Happiness

The simple act of putting pen to paper (or fingers to keyboard) can have a huge impact on your happiness. This is because writing helps you organize and clarify your thoughts and feelings. Over time, they will help you improve your habitual patterns of thinking. Here are four journal exercises that can help you think in ways that will boost your emotional well-being in as little as five minutes a day.

Three Good Things

At the end of each day, write down three good things that happened that day and why they happened. They can be something as small as seeing a clear blue sky or a beautiful flower. If you can’t think of anything, check whether you are breathing. That’s good, isn’t it? The goal of this exercise is to reorient your thinking towards the positive things in your life. It may take a week or so, but when you find yourself going about your daily life and thinking, “Ah, that can be one of my good things tonight,” you’ll know the exercise is working.

Gratitude Log

The Gratitude Log is similar to the Three Good Things exercise, except it doesn’t have to be something that happened that day. Each day for two weeks, write down three things you are grateful for: perhaps a person in your life, a favorite TV show, or the fact that you have fresh water on tap or that you’re relatively safe. As you write these down, try to create a feeling of gratitude in your body.

Your Best Possible Self

Take a few moments to imagine your best self, many years from now. Everything turned out the way you wanted it; you’ve achieved everything you want to achieve and do everything you’ve wanted to do by this point, and you’re supremely satisfied. Now take this vision and write about it for 20 minutes. Do this exercise for three consecutive days, starting from scratch each time. Psychologists believe this exercise works because it helps you to refine and clarify what you want, and gives you the inspiration to work towards your goals.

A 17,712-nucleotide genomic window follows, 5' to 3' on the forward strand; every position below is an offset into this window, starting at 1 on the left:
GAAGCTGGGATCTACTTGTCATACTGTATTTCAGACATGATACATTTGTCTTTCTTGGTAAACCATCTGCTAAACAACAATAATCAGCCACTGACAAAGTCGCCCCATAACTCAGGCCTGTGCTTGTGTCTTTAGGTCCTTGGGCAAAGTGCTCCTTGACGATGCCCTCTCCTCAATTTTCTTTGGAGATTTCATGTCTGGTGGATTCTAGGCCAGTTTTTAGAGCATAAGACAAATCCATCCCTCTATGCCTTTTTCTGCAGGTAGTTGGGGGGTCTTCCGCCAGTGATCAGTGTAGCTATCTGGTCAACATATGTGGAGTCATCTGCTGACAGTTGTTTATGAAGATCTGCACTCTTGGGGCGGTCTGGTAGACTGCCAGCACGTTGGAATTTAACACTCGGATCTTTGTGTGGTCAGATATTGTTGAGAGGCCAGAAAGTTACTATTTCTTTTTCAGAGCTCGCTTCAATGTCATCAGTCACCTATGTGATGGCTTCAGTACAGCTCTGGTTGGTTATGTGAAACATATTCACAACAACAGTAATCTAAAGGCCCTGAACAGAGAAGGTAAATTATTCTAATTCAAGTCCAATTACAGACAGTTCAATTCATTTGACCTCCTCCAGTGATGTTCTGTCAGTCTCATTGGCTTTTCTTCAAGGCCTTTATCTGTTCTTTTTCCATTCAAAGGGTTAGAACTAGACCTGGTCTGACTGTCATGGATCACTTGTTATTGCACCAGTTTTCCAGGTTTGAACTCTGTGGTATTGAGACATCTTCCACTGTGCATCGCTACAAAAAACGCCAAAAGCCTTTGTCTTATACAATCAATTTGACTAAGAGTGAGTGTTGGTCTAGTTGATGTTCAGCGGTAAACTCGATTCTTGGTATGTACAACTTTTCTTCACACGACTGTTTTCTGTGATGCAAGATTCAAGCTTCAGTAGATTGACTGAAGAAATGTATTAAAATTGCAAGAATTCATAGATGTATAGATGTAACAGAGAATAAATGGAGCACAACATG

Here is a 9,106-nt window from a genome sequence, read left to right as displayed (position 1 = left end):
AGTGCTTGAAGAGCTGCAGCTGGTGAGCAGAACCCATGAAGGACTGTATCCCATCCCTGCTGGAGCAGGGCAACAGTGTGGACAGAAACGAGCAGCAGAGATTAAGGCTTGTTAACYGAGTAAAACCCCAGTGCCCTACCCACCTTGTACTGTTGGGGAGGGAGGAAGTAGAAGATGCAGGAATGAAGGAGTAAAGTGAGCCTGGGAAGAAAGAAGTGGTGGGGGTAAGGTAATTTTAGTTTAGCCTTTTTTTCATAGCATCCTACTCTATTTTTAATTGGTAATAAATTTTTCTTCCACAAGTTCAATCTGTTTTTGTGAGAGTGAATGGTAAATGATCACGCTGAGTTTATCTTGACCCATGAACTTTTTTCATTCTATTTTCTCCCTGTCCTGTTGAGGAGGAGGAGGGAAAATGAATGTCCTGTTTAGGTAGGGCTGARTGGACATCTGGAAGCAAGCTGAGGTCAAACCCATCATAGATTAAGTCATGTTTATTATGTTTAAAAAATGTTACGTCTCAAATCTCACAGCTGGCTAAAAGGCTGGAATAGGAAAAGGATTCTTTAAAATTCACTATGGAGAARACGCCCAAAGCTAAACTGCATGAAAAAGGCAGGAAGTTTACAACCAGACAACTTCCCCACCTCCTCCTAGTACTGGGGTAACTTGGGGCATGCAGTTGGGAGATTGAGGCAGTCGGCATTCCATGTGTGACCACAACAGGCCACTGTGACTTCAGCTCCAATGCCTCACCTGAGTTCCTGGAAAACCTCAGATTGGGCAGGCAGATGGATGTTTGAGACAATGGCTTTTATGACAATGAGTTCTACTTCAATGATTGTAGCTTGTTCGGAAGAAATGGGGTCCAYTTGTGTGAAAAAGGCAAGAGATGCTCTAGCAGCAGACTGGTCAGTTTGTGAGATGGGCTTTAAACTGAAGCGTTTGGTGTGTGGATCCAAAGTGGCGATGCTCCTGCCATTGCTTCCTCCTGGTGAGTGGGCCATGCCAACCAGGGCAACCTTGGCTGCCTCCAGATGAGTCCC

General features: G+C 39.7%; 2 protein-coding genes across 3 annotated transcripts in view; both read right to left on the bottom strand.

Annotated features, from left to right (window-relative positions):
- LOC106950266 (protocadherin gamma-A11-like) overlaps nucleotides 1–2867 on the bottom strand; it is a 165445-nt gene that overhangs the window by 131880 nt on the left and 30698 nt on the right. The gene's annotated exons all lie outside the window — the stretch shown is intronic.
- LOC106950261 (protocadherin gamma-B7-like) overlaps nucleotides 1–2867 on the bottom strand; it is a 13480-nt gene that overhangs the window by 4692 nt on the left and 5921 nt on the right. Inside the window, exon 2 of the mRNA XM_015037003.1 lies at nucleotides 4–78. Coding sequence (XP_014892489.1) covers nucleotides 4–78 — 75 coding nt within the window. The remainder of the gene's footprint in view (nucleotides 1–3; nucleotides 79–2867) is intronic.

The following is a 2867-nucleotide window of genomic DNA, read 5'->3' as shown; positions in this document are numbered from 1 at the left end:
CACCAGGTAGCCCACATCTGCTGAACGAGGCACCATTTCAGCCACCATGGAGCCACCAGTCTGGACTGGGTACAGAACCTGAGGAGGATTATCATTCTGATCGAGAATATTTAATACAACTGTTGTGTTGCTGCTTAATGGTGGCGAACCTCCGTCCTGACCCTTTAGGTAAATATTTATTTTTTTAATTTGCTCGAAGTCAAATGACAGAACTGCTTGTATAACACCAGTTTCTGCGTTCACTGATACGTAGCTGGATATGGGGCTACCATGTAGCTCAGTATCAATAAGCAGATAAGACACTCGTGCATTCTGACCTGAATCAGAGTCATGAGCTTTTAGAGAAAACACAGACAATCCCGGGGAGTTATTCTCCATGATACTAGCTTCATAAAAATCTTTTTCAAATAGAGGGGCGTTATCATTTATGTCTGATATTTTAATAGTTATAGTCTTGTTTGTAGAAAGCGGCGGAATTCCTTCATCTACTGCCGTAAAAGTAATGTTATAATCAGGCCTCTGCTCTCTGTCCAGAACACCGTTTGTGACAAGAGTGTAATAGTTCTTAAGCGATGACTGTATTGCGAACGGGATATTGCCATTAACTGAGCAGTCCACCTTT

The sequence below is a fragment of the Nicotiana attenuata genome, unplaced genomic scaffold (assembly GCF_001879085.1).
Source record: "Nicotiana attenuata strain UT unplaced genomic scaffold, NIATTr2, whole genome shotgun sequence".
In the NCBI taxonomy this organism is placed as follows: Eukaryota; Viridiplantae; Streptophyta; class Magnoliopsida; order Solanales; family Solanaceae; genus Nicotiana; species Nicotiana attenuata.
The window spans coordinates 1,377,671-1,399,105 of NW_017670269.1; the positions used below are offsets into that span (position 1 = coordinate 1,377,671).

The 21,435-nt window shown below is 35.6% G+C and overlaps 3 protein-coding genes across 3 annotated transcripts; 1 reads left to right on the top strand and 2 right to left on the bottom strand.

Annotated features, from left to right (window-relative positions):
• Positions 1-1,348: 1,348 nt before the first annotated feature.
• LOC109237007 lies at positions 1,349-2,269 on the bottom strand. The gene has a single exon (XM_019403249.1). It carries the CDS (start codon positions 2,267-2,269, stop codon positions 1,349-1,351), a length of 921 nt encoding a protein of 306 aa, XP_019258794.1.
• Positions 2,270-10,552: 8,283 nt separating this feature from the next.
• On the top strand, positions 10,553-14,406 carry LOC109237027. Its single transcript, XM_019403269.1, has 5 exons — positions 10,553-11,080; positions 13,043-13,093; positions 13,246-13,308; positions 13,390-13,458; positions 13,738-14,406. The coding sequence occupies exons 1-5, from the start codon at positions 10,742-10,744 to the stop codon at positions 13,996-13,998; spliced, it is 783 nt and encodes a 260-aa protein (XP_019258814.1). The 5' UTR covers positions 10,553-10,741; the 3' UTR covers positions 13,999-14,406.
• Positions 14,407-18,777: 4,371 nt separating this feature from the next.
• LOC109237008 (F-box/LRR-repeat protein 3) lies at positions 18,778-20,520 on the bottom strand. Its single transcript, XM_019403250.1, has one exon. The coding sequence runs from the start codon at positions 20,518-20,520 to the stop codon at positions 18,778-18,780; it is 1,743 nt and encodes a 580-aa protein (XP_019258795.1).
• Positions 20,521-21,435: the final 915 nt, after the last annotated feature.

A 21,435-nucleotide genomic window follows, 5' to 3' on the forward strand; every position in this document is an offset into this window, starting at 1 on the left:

Intensely Positive Experience

Instead of looking at your best future self, in this exercise, you’ll look to your past. Think about an intensely positive experience you had. It can be big or small: maybe the moment you realized you were in love, how you felt when you heard your favorite song for the first time, a childhood experience, or the moment you were “hit” by a book. Write about this experience in as much detail as possible, including thoughts, sights, sounds, and feelings. Try to evoke the emotions you felt at the time. Do this for 20 minutes a day, three days in a row. You can use the same experience or a different one each day.

It’s tempting to think of happiness as a result of circumstances, something that comes after a positive life experience such as a promotion, vacation, or just a good time spent with friends. This is partly true, but it doesn’t tell the whole story; the way you think about these experiences will influence your emotional response to them. These written exercises are like practice runs for positive patterns of thinking. If you keep doing them, they will become habitual and you’ll feel happier from day to day.

For more on the benefits of keeping a gratitude journal, read our past blog post. How often do you write about the things you’re thankful for?

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